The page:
Even the best of drivers can become frustrated by what they see as the careless or unnecessary actions of cyclists. Many motorists don’t cycle on a regular basis; or if they do, it might be as a hobby where they drive to a remote coastal or country location first. Either venue doesn’t provide an accurate impression of what it’s like to cycle on busy urban roads.
Here are just four simple tips to better understand and interact with cyclists when driving...
Appreciate the difficulty of signalling
When driving, a quick flick of a switch and the signal action is completed. Most cyclists signal with their hands and arms – but still have to keep control of their bike while doing so. This explains why signals might be intermittent, missed completely, or a last-minute action. Be prepared for this by providing both time and space.
Understand it’s a different road from the one you’re using
Well technically, of course it isn’t. But in reality, it is. Obstacles, such as small potholes, flimsy fallen branches, or what a horse might leave behind, are all minor problems that a driver might well ride straight through. It’s very different if you are a cyclist!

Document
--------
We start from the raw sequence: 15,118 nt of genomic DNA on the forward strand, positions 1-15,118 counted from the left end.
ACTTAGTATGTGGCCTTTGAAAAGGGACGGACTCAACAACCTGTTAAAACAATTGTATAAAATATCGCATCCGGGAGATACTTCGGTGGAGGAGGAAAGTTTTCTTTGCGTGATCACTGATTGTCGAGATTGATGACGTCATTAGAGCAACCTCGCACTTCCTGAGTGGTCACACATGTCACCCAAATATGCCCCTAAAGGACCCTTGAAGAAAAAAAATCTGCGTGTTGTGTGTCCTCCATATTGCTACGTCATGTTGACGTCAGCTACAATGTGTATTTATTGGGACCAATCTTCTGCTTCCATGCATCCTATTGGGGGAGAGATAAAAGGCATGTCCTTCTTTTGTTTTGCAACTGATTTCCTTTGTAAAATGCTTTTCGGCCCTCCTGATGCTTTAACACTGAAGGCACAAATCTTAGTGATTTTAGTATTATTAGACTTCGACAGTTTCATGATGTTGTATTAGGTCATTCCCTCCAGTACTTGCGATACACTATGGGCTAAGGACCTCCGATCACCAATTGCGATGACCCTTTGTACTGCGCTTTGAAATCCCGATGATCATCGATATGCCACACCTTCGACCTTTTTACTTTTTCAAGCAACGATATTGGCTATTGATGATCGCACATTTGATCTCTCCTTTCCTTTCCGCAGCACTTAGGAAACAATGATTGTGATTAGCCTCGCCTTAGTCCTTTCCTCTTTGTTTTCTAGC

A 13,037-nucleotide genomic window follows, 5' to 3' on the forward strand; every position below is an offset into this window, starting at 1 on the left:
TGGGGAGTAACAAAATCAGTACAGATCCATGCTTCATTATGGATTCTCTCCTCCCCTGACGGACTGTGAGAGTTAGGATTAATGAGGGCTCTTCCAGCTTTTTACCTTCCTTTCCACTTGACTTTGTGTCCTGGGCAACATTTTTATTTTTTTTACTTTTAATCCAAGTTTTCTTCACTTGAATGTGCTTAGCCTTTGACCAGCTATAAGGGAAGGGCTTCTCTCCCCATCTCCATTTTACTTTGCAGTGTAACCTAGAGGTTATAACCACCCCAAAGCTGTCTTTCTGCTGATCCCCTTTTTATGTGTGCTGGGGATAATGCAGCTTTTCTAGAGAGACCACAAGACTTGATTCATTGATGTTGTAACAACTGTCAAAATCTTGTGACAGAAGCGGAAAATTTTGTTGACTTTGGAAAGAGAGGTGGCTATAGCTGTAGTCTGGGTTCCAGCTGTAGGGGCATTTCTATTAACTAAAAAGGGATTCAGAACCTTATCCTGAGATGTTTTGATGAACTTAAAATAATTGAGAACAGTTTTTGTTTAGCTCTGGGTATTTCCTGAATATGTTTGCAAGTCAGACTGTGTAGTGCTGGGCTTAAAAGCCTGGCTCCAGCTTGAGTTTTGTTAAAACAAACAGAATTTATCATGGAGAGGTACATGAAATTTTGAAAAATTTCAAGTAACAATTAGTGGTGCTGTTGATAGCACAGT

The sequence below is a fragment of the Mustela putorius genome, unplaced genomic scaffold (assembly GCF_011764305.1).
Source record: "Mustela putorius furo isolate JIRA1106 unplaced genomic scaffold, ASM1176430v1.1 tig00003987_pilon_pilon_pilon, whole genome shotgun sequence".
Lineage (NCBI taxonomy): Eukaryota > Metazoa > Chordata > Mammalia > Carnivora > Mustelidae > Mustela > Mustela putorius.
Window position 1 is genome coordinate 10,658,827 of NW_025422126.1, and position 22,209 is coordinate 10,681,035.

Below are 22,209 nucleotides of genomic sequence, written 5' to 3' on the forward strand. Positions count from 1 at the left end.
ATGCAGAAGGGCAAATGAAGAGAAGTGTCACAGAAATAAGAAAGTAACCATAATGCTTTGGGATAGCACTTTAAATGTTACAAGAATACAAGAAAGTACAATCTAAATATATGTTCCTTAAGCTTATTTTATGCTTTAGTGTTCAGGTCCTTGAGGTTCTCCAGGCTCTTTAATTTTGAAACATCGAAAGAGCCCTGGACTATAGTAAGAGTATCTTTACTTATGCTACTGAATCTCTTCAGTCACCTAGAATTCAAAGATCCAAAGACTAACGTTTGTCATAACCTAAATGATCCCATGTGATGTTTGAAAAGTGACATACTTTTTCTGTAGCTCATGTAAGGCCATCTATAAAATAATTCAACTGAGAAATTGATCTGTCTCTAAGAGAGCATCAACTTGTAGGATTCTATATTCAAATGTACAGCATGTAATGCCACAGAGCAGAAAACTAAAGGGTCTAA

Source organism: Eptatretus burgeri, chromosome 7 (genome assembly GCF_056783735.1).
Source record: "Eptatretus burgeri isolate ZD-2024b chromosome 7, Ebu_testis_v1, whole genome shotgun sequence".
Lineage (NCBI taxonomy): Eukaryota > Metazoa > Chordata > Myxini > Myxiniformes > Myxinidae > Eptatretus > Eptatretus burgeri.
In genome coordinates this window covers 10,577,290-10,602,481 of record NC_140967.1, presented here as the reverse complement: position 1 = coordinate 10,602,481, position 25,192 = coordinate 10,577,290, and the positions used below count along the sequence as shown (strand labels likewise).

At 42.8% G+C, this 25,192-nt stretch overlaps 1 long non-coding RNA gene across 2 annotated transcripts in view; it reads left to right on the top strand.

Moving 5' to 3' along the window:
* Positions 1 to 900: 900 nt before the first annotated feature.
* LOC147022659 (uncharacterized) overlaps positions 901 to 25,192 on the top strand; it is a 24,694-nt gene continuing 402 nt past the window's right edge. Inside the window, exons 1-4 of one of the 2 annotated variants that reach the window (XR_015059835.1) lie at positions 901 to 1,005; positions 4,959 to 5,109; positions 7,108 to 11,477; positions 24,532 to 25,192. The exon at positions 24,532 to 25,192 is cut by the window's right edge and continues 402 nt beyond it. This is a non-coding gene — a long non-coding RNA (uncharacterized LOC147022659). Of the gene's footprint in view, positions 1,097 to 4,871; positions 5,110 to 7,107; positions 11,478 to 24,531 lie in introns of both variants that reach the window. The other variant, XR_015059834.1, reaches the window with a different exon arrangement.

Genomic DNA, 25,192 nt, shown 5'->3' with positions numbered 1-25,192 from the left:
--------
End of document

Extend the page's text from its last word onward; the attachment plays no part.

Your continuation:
Traffic light wobbles
Taking off from traffic signals can almost seem like the starting grid for a race to some drivers! For cyclists, it’s a restart where they have to regain the stability necessary to move forward – and that may not be an instant action.
Open car doors carefully
The idea of whacking a cyclist when opening a car door can seem like a slapstick scene from a movie. In real life, such a thoughtless action can cause serious injury to a cyclist – who certainly isn’t expecting such a side-on assault – and can also escalate into a serious auto accident if other vehicles are passing.
Accidents still happen
However careful you are as a driver, it’s all too easy to be a victim of an accident where you are not at fault. If so, and your vehicle needs repair, as soon as possible do call 1800699034 and speak to our Not My Fault team about the provision of a replacement courtesy car, as specified under Australian Law.